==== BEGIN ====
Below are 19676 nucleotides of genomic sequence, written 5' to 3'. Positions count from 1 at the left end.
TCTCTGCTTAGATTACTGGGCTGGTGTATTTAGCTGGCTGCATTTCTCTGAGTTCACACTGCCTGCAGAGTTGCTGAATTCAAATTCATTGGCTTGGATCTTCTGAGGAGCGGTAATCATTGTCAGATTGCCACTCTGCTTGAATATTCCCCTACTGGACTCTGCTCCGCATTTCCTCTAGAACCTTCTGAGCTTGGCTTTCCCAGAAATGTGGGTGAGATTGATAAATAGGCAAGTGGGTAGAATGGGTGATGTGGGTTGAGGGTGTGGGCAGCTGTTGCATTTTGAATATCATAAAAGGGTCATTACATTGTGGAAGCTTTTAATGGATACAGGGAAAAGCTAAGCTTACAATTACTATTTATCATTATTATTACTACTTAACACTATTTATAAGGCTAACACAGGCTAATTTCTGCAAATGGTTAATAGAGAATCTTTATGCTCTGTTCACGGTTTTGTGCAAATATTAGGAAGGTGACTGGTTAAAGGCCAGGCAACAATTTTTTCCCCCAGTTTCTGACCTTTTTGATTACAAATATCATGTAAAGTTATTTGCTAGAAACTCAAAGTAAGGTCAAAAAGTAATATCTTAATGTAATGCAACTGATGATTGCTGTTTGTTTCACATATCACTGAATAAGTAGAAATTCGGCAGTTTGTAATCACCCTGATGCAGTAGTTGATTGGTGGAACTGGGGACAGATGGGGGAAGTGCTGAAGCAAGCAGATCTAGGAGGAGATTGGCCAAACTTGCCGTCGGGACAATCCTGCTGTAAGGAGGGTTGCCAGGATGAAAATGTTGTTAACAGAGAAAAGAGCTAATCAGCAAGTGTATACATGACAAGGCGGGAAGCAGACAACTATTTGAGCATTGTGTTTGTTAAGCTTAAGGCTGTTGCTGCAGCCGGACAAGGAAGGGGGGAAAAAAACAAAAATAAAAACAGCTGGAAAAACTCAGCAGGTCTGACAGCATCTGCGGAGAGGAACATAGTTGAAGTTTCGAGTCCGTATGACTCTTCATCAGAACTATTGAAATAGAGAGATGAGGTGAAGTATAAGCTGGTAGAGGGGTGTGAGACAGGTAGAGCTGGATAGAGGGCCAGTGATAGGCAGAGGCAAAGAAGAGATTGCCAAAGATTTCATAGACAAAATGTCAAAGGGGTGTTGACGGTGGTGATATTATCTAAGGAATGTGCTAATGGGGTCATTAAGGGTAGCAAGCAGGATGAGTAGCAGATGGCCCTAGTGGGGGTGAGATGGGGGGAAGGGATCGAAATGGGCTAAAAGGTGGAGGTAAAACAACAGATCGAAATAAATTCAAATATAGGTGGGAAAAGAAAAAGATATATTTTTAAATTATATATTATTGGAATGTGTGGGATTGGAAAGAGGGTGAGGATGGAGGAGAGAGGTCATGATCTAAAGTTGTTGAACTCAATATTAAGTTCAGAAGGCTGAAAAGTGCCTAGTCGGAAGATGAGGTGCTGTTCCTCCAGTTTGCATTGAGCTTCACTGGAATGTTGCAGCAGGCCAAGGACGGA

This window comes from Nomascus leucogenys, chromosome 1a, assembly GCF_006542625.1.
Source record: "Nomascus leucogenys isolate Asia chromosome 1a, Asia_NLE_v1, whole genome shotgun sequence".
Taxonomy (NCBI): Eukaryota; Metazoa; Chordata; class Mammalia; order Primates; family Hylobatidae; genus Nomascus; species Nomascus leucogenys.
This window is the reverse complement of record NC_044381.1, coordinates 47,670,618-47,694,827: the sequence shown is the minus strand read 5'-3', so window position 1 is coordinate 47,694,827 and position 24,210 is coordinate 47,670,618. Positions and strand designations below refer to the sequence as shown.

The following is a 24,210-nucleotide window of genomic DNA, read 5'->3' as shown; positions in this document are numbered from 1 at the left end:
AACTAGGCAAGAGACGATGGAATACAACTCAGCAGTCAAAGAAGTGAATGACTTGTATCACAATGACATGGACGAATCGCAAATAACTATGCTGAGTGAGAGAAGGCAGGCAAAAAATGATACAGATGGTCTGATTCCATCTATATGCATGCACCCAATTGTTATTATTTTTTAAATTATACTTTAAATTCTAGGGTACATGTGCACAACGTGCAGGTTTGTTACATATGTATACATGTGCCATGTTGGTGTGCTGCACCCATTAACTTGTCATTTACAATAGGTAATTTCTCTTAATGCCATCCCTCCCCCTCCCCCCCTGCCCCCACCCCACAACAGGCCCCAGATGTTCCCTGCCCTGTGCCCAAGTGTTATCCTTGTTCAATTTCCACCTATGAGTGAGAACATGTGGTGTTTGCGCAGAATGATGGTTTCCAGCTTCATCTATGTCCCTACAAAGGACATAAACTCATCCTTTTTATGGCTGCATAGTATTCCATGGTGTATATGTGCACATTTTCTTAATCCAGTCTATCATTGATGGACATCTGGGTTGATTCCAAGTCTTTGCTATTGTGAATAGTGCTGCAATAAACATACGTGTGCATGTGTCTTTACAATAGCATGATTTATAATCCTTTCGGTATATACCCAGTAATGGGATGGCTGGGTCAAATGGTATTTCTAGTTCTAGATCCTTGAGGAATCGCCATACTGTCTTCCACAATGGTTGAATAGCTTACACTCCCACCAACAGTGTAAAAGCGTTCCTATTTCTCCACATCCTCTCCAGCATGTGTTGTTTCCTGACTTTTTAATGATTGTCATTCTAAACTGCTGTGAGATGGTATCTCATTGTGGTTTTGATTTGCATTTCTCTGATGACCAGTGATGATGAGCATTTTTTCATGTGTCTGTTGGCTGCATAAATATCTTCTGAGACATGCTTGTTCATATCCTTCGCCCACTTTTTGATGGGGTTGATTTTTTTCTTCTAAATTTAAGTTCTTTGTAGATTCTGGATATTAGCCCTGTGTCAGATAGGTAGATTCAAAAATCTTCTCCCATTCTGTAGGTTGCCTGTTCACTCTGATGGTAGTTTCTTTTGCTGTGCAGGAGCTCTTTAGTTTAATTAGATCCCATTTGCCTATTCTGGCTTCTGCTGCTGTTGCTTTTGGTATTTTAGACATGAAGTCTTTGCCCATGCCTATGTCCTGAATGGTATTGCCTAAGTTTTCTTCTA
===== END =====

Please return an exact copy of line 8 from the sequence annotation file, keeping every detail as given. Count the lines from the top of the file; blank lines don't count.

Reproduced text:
AACTAGGCAAGAGACGATGGAATACAACTCAGCAGTCAAAGAAGTGAATGACTTGTATCACAATGACATGGACGAATCGCAAATAACTATGCTGAGTGAGAGAAGGCAGGCAAAAAATGATACAGATGGTCTGATTCCATCTATATGCATGCACCCAATTGTTATTATTTTTTAAATTATACTTTAAATTCTAGGGTACATGTGCACAACGTGCAGGTTTGTTACATATGTATACATGTGCCATGTTGGTGTGCTGCACCCATTAACTTGTCATTTACAATAGGTAATTTCTCTTAATGCCATCCCTCCCCCTCCCCCCCTGCCCCCACCCCACAACAGGCCCCAGATGTTCCCTGCCCTGTGCCCAAGTGTTATCCTTGTTCAATTTCCACCTATGAGTGAGAACATGTGGTGTTTGCGCAGAATGATGGTTTCCAGCTTCATCTATGTCCCTACAAAGGACATAAACTCATCCTTTTTATGGCTGCATAGTATTCCATGGTGTATATGTGCACATTTTCTTAATCCAGTCTATCATTGATGGACATCTGGGTTGATTCCAAGTCTTTGCTATTGTGAATAGTGCTGCAATAAACATACGTGTGCATGTGTCTTTACAATAGCATGATTTATAATCCTTTCGGTATATACCCAGTAATGGGATGGCTGGGTCAAATGGTATTTCTAGTTCTAGATCCTTGAGGAATCGCCATACTGTCTTCCACAATGGTTGAATAGCTTACACTCCCACCAACAGTGTAAAAGCGTTCCTATTTCTCCACATCCTCTCCAGCATGTGTTGTTTCCTGACTTTTTAATGATTGTCATTCTAAACTGCTGTGAGATGGTATCTCATTGTGGTTTTGATTTGCATTTCTCTGATGACCAGTGATGATGAGCATTTTTTCATGTGTCTGTTGGCTGCATAAATATCTTCTGAGACATGCTTGTTCATATCCTTCGCCCACTTTTTGATGGGGTTGATTTTTTTCTTCTAAATTTAAGTTCTTTGTAGATTCTGGATATTAGCCCTGTGTCAGATAGGTAGATTCAAAAATCTTCTCCCATTCTGTAGGTTGCCTGTTCACTCTGATGGTAGTTTCTTTTGCTGTGCAGGAGCTCTTTAGTTTAATTAGATCCCATTTGCCTATTCTGGCTTCTGCTGCTGTTGCTTTTGGTATTTTAGACATGAAGTCTTTGCCCATGCCTATGTCCTGAATGGTATTGCCTAAGTTTTCTTCTA